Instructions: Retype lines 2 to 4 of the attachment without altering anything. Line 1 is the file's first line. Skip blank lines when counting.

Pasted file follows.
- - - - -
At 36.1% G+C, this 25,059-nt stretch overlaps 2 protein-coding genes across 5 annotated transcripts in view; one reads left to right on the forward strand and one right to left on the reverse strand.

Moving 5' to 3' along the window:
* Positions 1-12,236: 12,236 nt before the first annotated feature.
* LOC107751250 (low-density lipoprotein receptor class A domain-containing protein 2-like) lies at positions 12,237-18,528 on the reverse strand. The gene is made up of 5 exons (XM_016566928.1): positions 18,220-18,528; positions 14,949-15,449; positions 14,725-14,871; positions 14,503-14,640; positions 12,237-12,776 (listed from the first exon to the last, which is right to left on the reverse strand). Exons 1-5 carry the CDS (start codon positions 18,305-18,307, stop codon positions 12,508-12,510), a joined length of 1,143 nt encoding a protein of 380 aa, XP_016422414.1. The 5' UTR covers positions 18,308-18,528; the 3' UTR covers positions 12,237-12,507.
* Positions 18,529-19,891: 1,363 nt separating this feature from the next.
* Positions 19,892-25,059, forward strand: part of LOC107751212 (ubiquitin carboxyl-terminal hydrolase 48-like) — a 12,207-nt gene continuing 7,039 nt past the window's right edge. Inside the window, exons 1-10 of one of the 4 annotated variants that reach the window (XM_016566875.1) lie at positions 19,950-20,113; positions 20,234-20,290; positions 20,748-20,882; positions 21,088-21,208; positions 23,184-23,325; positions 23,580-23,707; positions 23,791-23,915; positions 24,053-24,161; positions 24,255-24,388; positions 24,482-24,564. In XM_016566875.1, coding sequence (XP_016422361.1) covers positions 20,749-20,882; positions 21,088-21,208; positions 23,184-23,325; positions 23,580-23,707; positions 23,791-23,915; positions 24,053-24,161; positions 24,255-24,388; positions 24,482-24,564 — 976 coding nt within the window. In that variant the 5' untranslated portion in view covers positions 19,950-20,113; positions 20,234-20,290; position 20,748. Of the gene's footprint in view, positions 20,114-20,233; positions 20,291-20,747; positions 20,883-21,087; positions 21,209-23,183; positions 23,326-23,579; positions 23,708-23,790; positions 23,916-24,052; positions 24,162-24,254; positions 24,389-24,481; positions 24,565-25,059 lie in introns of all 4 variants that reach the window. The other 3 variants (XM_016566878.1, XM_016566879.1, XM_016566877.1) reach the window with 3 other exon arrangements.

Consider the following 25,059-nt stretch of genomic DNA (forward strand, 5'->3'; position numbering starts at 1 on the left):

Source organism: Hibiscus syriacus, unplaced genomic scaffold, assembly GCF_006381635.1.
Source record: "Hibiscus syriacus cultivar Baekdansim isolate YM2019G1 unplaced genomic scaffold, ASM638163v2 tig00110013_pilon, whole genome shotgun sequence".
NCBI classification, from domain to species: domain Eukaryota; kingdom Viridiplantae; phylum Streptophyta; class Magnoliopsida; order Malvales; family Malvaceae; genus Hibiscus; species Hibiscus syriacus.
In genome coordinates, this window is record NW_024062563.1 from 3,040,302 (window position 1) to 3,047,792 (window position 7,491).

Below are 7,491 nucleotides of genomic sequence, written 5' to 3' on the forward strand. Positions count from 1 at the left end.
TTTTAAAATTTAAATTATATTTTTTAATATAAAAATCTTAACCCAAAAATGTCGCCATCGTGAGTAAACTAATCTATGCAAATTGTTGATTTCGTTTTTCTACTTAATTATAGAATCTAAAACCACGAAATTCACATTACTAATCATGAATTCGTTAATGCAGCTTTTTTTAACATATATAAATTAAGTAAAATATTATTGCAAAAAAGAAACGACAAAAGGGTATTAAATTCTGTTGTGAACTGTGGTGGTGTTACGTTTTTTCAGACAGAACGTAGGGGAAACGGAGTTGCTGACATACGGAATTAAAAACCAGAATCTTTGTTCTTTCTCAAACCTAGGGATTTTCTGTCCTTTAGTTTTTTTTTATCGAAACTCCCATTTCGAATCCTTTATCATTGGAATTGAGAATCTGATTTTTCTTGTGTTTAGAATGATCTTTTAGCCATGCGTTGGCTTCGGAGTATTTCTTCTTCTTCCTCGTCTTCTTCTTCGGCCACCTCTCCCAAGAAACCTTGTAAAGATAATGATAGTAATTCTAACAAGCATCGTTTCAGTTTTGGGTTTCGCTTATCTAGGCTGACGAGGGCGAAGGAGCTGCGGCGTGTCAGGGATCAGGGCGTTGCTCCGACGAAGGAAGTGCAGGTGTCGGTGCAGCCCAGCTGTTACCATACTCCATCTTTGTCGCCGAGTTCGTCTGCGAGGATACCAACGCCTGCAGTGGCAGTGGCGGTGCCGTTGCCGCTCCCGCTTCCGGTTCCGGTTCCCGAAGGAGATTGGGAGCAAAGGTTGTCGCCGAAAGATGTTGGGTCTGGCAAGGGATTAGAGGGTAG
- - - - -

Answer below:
Moving 5' to 3' along the window:
* Positions 1-12,236: 12,236 nt before the first annotated feature.
* LOC107751250 (low-density lipoprotein receptor class A domain-containing protein 2-like) lies at positions 12,237-18,528 on the reverse strand. The gene is made up of 5 exons (XM_016566928.1): positions 18,220-18,528; positions 14,949-15,449; positions 14,725-14,871; positions 14,503-14,640; positions 12,237-12,776 (listed from the first exon to the last, which is right to left on the reverse strand). Exons 1-5 carry the CDS (start codon positions 18,305-18,307, stop codon positions 12,508-12,510), a joined length of 1,143 nt encoding a protein of 380 aa, XP_016422414.1. The 5' UTR covers positions 18,308-18,528; the 3' UTR covers positions 12,237-12,507.